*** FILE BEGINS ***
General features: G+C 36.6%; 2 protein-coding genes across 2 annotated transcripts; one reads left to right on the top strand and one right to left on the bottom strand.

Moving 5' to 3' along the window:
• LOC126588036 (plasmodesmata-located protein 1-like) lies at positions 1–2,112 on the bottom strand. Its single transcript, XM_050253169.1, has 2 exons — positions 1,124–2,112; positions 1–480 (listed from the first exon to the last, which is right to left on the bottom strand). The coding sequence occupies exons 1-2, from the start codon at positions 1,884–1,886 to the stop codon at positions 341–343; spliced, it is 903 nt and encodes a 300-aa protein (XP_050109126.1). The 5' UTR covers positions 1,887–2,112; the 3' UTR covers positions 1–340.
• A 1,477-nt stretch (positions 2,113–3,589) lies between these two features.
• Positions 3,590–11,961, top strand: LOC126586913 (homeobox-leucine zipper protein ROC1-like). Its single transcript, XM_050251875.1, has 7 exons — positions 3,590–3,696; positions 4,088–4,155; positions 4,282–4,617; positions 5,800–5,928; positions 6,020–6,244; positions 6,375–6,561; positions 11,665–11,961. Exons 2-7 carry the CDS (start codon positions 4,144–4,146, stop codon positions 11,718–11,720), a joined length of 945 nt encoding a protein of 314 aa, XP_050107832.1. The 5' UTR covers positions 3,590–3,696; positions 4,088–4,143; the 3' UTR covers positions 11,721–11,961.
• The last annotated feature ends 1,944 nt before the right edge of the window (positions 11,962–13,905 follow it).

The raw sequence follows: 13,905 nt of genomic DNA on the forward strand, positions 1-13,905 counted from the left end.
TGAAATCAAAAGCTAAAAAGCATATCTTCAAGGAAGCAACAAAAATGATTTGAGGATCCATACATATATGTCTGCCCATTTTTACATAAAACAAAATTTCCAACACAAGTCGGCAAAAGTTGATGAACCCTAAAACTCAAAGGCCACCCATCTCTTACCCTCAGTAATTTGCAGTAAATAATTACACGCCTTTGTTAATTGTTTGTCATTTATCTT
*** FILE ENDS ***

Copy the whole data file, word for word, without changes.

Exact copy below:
General features: G+C 36.6%; 2 protein-coding genes across 2 annotated transcripts; one reads left to right on the top strand and one right to left on the bottom strand.

Moving 5' to 3' along the window:
• LOC126588036 (plasmodesmata-located protein 1-like) lies at positions 1–2,112 on the bottom strand. Its single transcript, XM_050253169.1, has 2 exons — positions 1,124–2,112; positions 1–480 (listed from the first exon to the last, which is right to left on the bottom strand). The coding sequence occupies exons 1-2, from the start codon at positions 1,884–1,886 to the stop codon at positions 341–343; spliced, it is 903 nt and encodes a 300-aa protein (XP_050109126.1). The 5' UTR covers positions 1,887–2,112; the 3' UTR covers positions 1–340.
• A 1,477-nt stretch (positions 2,113–3,589) lies between these two features.
• Positions 3,590–11,961, top strand: LOC126586913 (homeobox-leucine zipper protein ROC1-like). Its single transcript, XM_050251875.1, has 7 exons — positions 3,590–3,696; positions 4,088–4,155; positions 4,282–4,617; positions 5,800–5,928; positions 6,020–6,244; positions 6,375–6,561; positions 11,665–11,961. Exons 2-7 carry the CDS (start codon positions 4,144–4,146, stop codon positions 11,718–11,720), a joined length of 945 nt encoding a protein of 314 aa, XP_050107832.1. The 5' UTR covers positions 3,590–3,696; positions 4,088–4,143; the 3' UTR covers positions 11,721–11,961.
• The last annotated feature ends 1,944 nt before the right edge of the window (positions 11,962–13,905 follow it).

The raw sequence follows: 13,905 nt of genomic DNA on the forward strand, positions 1-13,905 counted from the left end.
TGAAATCAAAAGCTAAAAAGCATATCTTCAAGGAAGCAACAAAAATGATTTGAGGATCCATACATATATGTCTGCCCATTTTTACATAAAACAAAATTTCCAACACAAGTCGGCAAAAGTTGATGAACCCTAAAACTCAAAGGCCACCCATCTCTTACCCTCAGTAATTTGCAGTAAATAATTACACGCCTTTGTTAATTGTTTGTCATTTATCTT